Advances in science and technology have reduced the amounts of absorption associated with radiology examinations by estimating the risk and comparing the dose from imaging procedures to other sources of exposure, such as natural background radiation. Because different tissues and organs have varying sensitivity to radiation exposure, the actual radiation risk from a procedure varies for different parts of the body. The term "effective dose" describes the proper amount of radiation calculated for the various exams and locations within the body. Information published by the ARRT explains why an effective dose is so important for patient safety.
"Overuse of radiation should be avoided, and your physician should prescribe only what is medically necessary to help make healthcare decisions, measure your treatment progress, or deliver therapeutic doses," stated within the ARRT website. "It is just as bad not to use enough radiation as to use too much. If too little is used, the examination might have to be repeated to get it right, or the physician might miss a diagnosis. The job of the radiologic technologist is to use the correct amount every time."
At SCKMC the advanced equipment takes the guess work out of finding the "effective dose" for a CT scan.
"We have a dose saving machine. The machine compensates for an area that maybe is thicker, chest area or pelvic area, which can be considerably less thick in some patients. Everyone has a different body type so it cuts down on radiation, and limits our scans to do just what is necessary for the test," Morris said.
While technology continues to make testing safer, Morris believes that knowledge is the best way to protect their patients.
"We educate every single patient, especially with what they need to do post-exam. We're always aware and we're always conscious of all the risk factors. We make our patients aware of what the risk factors are and what the precautions are posttest or pretest," Morris said.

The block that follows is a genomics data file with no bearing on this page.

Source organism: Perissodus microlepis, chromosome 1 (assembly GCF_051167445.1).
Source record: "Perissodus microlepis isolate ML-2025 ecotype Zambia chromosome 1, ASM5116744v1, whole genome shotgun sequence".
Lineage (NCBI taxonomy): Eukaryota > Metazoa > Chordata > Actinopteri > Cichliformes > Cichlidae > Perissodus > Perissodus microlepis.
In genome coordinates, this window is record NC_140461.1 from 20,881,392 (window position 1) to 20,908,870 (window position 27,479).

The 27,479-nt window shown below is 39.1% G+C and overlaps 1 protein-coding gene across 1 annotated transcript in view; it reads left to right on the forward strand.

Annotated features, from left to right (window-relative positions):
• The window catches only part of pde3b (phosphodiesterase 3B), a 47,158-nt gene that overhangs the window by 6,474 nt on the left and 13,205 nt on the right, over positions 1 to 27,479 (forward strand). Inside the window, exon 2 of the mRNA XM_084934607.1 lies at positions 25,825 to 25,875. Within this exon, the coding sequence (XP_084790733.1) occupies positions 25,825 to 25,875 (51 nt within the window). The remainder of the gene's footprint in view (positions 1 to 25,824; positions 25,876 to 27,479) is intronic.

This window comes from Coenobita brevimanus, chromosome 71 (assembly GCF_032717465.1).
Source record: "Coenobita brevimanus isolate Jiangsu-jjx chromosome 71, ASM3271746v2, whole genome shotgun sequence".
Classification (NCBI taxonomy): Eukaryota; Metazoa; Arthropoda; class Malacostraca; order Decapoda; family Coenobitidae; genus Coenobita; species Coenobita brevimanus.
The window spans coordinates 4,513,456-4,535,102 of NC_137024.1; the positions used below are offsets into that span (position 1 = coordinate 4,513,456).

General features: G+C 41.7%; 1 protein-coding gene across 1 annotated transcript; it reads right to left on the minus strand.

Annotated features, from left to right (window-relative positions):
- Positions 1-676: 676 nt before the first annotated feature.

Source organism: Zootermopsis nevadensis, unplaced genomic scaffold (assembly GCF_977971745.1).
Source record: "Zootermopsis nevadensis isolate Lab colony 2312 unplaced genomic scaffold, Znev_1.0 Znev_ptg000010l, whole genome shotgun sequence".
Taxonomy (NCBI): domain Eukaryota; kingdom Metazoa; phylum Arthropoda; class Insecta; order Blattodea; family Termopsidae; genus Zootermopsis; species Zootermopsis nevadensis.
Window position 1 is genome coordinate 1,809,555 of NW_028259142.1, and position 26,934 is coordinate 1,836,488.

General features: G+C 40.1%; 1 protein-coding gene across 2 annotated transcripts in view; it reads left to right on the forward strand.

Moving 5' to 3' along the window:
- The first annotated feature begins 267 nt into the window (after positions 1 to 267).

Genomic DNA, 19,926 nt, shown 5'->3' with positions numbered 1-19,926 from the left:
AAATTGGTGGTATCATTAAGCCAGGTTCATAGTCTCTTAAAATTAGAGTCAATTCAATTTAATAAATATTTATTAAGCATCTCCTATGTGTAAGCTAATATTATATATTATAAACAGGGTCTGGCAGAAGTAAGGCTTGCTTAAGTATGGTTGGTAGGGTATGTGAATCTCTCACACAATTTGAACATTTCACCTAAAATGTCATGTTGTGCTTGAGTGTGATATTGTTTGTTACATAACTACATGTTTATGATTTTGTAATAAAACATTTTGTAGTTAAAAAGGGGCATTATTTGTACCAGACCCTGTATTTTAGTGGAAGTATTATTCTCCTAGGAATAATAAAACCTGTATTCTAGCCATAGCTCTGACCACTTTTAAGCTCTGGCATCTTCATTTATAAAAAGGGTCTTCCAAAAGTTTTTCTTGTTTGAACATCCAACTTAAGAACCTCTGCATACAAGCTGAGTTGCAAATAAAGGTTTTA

The ARRT recommends asking the following questions of your physician or the radiology technologist before your next exam:
• Simple and clear conversations with your caregivers can help you understand why you may need an exam and which ones are best for your healthcare.
• Talk with your healthcare provider and your radiologist about the benefits of the suggested exam.
• Be sure to ask what you and your medical team expect to learn from your examination.
• Will decisions about your healthcare depend on the imaging study? If the results will not impact your future course of medical care or measure your progress from treatment, the examination is not necessary.
• Ask if the x-ray, CT scan, or nuclear imaging is the best study, or would other non-radiation producing studies like ultrasound, magnetic resonance, or medical laboratory tests do as well?
• Most of all make sure that the people involved in the examination are properly trained and credentialed. It is these professionals who will make sure that the equipment is working properly and is used properly.